Greenwood County is blessed to have dedicated and caring volunteer firefighters stationed throughout the region, but as dedicated as they are to their jobs as firefighters, they are not equitably equipped to do their jobs.
This became evident during a discussion county fire coordinator Steve Holmes and county emergency services director Derek Kinney had last week with county council. There’s an old saying, “Don’t play with fire,” that is applicable here. Holmes and Kinney are not playing when they point to some areas of concern and where deficiencies lie. Council need not play with fire, either, and it would seem the county’s fire service is indeed a top priority that needs to be addressed. And from residents’ standpoint, the quality of fire service is of higher priority than, say, what to do with the old civic center building.
Fire service is something residents in particular, but businesses and industries as well, tend to take for granted. If there is a fire, they presume a fire department somewhere nearby will respond and do its best to save the structure and, more important, lives. However, the information rolled out last week by Holmes and Kinney quickly reveal that not all fires can or will be treated alike. And that is through no fault of the volunteers who, again, we believe are dedicated and will do the very best with what they have.
Among the points:
• Firefighters are aging. The average age among the 260 firefighters is 40.
• The fleet firefighters have for response also is aging. While the industry standards would dictate fire vehicles be retired at 25 years, the average age of the 52 vehicles in the county’s fleet is 19. In other words, the county is facing the need to replace a number of vehicles soon or risk vehicles breaking down at a time they are needed most.
• Some fire stations are in need of repairs. Repairs, not replacement. Repairs, not adornments. That the Hodges-Cokesbury station’s foundation is unstable is not something that can be sidelined for several years to come.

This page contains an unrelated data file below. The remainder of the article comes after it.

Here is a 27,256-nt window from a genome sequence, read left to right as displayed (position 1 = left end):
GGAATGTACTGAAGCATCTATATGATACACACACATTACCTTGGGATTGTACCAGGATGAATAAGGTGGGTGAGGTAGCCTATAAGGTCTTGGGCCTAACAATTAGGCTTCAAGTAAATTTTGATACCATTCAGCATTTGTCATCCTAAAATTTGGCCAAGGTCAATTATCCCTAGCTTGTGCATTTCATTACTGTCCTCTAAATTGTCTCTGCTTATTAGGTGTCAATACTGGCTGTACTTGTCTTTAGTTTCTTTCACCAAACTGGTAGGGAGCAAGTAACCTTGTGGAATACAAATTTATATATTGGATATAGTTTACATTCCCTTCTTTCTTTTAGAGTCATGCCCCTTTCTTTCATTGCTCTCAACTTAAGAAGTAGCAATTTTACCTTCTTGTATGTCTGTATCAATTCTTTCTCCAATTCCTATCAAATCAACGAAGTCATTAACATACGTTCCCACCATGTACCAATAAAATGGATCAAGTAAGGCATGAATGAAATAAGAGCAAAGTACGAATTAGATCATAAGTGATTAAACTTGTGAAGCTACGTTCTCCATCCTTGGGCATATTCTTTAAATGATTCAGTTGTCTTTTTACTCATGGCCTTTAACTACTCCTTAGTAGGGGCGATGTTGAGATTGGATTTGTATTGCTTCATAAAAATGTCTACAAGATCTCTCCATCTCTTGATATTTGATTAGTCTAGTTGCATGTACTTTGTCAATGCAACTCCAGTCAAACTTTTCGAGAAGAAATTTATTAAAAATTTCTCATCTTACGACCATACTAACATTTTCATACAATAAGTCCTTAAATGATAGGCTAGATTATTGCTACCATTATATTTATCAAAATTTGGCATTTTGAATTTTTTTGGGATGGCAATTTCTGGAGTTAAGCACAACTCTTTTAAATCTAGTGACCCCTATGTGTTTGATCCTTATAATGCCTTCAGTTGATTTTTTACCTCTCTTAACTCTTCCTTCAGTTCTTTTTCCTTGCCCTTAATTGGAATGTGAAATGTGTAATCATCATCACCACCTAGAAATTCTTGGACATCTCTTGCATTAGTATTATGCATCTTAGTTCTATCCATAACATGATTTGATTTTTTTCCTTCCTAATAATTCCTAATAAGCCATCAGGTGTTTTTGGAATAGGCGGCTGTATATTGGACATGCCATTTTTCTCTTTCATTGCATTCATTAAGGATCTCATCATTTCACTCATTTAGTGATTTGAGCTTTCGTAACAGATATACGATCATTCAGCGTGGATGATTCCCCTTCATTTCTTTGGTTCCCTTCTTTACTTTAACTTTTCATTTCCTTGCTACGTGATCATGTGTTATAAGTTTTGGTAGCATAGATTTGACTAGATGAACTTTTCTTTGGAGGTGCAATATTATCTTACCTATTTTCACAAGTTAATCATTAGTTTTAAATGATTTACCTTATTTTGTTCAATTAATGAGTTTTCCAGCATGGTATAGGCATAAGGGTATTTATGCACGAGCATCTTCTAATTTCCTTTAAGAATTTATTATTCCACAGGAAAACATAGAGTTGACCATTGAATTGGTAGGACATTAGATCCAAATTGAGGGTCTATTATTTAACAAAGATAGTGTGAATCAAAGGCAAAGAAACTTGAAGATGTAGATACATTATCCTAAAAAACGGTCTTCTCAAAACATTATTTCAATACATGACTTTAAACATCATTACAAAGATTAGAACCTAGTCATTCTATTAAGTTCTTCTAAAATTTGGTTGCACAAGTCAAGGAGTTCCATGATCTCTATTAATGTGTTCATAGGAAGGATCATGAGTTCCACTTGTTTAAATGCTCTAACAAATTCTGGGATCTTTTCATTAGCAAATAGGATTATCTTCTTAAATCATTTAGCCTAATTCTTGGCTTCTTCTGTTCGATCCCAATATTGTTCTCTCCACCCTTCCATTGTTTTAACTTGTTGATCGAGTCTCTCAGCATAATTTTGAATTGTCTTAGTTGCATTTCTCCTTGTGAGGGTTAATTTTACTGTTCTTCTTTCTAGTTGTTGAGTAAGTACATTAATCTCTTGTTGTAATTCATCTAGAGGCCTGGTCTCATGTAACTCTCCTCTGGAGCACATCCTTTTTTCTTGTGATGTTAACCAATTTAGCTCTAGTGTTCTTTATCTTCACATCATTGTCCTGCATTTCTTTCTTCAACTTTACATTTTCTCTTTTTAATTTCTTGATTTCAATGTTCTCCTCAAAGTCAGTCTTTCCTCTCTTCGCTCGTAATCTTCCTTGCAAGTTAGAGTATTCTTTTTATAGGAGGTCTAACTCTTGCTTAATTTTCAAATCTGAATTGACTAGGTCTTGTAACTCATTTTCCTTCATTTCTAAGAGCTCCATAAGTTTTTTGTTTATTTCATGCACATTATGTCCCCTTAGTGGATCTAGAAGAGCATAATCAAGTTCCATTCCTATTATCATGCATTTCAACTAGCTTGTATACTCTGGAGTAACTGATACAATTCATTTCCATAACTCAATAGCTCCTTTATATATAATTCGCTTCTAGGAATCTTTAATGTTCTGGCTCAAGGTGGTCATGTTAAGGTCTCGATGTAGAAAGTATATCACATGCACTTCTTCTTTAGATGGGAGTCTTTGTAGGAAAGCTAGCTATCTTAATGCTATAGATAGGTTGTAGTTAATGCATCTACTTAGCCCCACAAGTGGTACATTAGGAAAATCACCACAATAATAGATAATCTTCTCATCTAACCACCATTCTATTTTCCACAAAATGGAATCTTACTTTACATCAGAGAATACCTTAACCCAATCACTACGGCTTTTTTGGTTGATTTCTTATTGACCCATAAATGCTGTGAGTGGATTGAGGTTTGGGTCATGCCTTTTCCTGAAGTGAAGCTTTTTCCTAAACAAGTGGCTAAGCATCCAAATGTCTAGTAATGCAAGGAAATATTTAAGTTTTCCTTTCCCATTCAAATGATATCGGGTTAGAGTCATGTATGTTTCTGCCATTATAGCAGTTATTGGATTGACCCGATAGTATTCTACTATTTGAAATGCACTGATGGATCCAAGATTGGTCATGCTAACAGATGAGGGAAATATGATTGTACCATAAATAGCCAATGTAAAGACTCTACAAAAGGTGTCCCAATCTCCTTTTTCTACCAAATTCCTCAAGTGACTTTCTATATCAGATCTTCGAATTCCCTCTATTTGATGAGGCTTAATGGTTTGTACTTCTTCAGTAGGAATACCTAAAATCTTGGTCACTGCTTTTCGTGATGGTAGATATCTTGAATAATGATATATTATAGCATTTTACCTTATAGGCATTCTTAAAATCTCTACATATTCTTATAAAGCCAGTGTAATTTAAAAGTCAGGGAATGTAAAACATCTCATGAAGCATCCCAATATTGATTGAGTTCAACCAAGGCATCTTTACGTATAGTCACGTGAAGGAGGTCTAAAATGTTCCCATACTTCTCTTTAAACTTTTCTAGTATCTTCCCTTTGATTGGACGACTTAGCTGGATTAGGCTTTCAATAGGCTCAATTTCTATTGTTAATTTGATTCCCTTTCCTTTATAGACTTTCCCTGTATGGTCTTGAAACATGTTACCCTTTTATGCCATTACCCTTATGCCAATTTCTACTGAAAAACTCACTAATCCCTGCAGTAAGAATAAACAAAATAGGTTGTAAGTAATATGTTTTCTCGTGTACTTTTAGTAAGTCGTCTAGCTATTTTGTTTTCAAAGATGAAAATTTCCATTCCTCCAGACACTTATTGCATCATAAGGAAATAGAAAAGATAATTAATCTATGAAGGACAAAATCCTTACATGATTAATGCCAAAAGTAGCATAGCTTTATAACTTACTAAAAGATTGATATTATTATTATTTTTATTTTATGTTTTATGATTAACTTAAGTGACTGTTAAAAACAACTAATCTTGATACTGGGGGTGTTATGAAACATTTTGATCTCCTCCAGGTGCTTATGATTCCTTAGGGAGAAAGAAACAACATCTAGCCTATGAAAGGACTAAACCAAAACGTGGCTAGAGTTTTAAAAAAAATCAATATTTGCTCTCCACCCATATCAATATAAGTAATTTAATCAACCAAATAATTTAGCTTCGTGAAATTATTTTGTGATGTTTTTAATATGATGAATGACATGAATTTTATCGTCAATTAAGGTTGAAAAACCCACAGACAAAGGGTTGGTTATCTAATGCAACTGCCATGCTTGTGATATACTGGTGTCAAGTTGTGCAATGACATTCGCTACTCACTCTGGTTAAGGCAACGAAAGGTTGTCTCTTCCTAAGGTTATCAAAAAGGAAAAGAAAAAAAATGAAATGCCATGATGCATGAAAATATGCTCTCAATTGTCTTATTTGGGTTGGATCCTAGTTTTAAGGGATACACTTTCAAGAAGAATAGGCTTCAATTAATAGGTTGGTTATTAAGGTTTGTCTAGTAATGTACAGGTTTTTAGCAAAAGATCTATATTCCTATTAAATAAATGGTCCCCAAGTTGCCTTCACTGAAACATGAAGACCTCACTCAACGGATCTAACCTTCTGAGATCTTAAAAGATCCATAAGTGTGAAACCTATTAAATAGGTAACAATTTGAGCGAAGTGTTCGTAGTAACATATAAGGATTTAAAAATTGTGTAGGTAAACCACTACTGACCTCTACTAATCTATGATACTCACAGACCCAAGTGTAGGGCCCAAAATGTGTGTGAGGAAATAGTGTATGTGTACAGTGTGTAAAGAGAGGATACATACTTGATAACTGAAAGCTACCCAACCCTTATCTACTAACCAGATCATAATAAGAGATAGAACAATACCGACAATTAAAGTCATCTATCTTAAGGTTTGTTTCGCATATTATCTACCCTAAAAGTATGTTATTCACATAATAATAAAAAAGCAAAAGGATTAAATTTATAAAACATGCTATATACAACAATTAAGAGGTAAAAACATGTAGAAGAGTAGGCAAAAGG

• While a number of repair needs were enumerated, county council also was told that, down the road and in an effort to meet future needs of the county as it grows, upwards of seven new fire stations could be needed at a cost of $150,000 each. Yes, you read that correctly. The stations could be built for far less than an average home. That’s because the design would be basic, utilitarian and not, as Kinney told council, “Taj Mahals.”
• Equipment and protective gear needs are nearing a price tag of $500,000. Firefighters cannot and should not be expected to respond without proper gear. A firefighter’s gear takes plenty of abuse and must be replaced with some degree of regularity. It’s not a matter of having the latest and greatest in gear, but simply the need to ensure responders also are protected when they are battling fires.
Residents -- taxpayers -- will have some thoughts to share on the needs of the various fire departments. Many will no doubt protest the possible option of fire fees being changed from a flat fee to a tiered fee, based on square footage of the building. That council will be asked to consider adding paid staff to the personnel roles likely will bring criticism.
No plan has been devised, no budget developed at this time. However, the points raised by Holmes and Kinney are real and need to be addressed sooner than later. This is not to suggest the pair should be given carte blanche to do what they wish with the county’s fire service, but their knowledge and expertise should be given thoughtful consideration.